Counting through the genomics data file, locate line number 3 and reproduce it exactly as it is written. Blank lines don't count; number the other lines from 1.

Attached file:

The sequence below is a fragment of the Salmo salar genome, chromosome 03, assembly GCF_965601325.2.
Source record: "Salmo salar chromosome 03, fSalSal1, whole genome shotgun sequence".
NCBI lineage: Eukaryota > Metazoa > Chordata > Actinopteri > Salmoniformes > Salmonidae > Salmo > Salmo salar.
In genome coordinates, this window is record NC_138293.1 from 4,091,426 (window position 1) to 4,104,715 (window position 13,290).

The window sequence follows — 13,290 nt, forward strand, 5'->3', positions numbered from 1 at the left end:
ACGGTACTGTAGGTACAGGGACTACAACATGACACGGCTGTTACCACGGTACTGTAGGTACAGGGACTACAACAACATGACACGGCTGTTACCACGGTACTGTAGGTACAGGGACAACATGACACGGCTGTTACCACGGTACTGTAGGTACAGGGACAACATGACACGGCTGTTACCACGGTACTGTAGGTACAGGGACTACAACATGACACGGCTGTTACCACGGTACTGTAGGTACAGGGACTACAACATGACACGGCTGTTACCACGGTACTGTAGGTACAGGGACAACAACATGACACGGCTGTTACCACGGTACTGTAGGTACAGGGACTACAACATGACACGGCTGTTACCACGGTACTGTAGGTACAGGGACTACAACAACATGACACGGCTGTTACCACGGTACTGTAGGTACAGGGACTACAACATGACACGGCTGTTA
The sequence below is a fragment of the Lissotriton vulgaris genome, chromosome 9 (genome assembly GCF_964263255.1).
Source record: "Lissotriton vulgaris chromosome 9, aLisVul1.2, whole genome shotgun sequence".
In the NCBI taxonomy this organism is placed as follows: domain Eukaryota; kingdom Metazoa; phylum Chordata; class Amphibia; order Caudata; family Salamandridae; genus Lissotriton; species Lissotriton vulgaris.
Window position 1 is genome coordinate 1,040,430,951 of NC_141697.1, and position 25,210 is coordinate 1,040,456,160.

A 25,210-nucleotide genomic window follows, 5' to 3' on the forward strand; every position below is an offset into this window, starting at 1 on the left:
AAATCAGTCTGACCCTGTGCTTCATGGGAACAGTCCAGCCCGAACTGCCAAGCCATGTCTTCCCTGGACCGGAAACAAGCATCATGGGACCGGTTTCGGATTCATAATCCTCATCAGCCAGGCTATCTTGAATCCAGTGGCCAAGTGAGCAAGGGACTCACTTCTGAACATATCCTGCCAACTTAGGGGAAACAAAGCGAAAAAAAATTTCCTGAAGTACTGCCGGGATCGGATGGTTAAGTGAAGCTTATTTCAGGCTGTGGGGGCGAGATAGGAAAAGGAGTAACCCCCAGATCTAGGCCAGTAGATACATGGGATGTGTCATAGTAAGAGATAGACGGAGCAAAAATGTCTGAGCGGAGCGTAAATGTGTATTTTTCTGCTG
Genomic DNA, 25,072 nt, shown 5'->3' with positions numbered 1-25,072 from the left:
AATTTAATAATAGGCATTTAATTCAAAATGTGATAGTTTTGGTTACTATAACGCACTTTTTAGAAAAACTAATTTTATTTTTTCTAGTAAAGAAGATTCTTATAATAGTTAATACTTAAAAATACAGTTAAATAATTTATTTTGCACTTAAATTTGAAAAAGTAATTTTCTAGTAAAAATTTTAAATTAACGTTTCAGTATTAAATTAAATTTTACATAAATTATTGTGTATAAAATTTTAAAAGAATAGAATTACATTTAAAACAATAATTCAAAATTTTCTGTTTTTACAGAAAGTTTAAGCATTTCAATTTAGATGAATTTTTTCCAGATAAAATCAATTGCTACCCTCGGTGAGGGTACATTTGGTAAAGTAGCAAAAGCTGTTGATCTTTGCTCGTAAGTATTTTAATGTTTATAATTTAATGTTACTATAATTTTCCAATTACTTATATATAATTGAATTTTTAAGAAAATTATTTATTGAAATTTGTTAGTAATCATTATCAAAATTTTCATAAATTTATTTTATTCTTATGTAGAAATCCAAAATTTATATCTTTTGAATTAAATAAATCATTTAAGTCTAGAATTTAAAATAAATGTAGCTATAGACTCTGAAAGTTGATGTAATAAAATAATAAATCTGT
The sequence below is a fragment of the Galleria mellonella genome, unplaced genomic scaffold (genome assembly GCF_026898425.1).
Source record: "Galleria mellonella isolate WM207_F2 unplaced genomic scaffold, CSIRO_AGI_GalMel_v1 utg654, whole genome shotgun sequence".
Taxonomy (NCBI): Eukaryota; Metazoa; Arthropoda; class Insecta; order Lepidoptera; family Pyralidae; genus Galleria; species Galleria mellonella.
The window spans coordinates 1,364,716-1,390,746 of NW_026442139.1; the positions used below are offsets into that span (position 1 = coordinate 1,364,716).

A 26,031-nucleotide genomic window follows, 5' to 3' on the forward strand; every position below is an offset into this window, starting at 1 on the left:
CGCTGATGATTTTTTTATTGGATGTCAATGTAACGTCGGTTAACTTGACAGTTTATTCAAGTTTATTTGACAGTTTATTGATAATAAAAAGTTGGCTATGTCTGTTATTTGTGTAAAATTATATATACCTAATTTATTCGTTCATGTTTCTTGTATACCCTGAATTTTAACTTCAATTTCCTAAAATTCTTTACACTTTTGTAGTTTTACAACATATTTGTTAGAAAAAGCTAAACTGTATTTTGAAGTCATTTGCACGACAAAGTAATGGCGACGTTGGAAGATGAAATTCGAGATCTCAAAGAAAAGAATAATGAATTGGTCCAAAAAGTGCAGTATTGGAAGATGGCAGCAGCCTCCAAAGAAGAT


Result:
NCBI lineage: Eukaryota > Metazoa > Chordata > Actinopteri > Salmoniformes > Salmonidae > Salmo > Salmo salar.